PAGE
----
Although there was some bloodshed during the Anti-Rent Wars of 1840 to 1846, the issues were really resolved by legislative action and in the courts of law. In 1845, the New York State Legislature abolished the right of the landlord to seize goods of a defaulting tenant and taxed the income that the landlord derived from rent. The New York Constitutional Convention of 1846 prohibited any further leases of agricultural lands for a period longer than 12 years. These measures, however, did not abolish existing lease agreements.
In 1852, the Court of Appeals reversed the 1850 decision invalidating the Van Rensselaer land title based on the landlord-sponsored statute of 1830, which basically said that such land titles had to be legally questioned within forty years of their original land grant. But the reversal did not question another ruling in 1852 which confirmed that tenants who obtained "quarter-sales" after 1787 owned the land they farmed. In other words, these court decisions ruled that many of the clauses of the leases were invalid, but the collection of rent was not.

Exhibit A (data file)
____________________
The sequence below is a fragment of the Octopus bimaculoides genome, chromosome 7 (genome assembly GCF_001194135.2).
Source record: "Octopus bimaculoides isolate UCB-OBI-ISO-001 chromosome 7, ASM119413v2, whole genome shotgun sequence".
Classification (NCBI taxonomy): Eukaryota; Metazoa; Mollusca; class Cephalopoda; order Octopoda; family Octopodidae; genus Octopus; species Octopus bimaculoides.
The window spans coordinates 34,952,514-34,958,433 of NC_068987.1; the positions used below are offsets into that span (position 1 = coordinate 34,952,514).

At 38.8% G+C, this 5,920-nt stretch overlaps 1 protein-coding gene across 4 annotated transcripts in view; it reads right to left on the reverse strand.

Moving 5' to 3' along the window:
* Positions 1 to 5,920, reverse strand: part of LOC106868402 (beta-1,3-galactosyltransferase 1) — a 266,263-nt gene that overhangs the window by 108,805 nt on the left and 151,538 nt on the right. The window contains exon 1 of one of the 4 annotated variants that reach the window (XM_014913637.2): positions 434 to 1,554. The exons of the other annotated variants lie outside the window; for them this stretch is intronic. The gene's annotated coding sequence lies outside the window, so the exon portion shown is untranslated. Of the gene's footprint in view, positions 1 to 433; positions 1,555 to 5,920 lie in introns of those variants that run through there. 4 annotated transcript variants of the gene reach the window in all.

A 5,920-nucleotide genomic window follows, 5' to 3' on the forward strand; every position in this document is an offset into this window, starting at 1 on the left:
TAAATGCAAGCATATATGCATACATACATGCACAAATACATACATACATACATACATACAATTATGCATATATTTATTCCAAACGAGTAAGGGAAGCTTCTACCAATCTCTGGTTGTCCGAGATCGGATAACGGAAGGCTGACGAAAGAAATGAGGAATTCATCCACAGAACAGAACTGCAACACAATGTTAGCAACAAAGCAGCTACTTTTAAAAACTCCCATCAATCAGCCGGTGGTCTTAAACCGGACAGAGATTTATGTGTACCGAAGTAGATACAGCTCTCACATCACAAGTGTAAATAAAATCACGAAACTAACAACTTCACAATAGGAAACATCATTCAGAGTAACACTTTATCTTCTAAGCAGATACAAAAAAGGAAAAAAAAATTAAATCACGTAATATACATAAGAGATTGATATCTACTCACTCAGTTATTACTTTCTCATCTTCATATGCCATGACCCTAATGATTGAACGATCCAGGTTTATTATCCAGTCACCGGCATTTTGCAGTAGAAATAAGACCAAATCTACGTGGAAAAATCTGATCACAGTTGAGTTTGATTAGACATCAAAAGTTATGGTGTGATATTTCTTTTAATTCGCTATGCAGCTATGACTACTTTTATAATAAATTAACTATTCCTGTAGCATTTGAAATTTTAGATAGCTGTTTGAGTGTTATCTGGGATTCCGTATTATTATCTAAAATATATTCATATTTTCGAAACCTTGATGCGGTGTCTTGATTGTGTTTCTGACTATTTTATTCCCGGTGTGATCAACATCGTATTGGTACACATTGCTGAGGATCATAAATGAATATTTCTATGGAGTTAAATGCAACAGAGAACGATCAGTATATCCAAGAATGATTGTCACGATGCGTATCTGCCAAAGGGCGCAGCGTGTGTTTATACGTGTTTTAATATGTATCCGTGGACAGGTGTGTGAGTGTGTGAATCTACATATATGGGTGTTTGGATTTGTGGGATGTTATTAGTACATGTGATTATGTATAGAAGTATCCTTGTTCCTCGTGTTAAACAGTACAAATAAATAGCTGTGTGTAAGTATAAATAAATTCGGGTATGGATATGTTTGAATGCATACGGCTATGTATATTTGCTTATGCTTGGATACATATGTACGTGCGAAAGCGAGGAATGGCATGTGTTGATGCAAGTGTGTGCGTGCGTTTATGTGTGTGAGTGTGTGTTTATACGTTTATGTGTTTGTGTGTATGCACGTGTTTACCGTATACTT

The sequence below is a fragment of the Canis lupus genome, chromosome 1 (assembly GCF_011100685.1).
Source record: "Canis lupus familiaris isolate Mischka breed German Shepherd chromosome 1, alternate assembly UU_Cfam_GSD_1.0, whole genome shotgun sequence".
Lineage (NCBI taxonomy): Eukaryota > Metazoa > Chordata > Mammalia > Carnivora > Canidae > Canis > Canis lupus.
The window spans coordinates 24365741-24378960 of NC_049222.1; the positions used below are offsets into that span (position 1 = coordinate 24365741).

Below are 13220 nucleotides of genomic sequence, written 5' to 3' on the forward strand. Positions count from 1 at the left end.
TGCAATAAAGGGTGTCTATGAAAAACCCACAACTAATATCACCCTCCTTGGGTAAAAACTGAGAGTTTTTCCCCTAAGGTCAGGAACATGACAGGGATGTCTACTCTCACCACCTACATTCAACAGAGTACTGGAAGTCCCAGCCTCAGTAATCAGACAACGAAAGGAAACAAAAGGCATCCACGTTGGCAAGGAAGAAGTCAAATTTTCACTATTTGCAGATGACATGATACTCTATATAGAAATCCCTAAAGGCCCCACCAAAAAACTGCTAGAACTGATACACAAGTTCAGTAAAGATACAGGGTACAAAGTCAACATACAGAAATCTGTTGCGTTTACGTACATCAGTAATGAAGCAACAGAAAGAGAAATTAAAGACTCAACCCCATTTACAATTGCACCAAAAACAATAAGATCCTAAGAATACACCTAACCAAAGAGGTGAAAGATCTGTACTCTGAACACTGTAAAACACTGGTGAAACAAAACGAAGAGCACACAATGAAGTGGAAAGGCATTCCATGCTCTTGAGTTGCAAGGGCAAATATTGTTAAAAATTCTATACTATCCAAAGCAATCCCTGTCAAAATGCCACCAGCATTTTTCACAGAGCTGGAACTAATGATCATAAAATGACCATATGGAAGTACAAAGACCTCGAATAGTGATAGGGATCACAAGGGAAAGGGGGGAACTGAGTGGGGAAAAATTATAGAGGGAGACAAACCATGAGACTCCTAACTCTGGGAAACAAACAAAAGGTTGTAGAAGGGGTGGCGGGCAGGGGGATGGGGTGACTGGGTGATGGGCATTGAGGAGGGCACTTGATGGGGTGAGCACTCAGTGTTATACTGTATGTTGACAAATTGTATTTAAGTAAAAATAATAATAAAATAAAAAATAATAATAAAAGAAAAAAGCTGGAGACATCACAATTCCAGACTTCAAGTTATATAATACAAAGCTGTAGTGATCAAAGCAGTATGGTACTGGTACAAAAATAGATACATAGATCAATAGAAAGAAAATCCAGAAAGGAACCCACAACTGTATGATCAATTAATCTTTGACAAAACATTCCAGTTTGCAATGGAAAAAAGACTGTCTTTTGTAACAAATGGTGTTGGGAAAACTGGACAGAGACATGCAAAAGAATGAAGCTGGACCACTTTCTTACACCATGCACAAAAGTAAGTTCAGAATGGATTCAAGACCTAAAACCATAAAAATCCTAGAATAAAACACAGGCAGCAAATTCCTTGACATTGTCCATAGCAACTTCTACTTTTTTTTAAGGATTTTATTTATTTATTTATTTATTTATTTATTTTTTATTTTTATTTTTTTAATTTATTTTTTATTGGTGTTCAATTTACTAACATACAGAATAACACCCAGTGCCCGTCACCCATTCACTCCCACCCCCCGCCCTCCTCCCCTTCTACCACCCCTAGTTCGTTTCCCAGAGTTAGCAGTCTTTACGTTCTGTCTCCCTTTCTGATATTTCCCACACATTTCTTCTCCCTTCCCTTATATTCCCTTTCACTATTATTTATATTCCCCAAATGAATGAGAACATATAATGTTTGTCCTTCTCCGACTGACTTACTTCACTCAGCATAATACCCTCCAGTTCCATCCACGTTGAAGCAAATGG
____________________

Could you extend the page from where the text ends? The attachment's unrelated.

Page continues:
The disputes between landlords and tenants reached the high courts of New York State during the 1850s in a series of rulings that primarily considered the validity of the lease in fee agreements. The courts generally found most titles and the collection of rents to be valid. Nevertheless, the Van Rensselaers concluded that these legal disparities, coupled with diminished profitability of land rents, marked the beginning of the end of the great manorial estates, and they offered much of their land for sale to speculators. Walter Church, the son of a wealthy landowner of western New York, bought most of the leases which were available for $210,000. He too had trouble collecting back rents and brought over a thousand suits to court. While Church won all of them, he nonetheless died bankrupt in 1890. Otherwise, most of the farms were released or sold during the 1850s and 1860s to the tenants whose families had held title for multiple generations. A few tenants and their heirs, however, continued to pay rent to the Van Rensselaer family estate well into the twentieth century.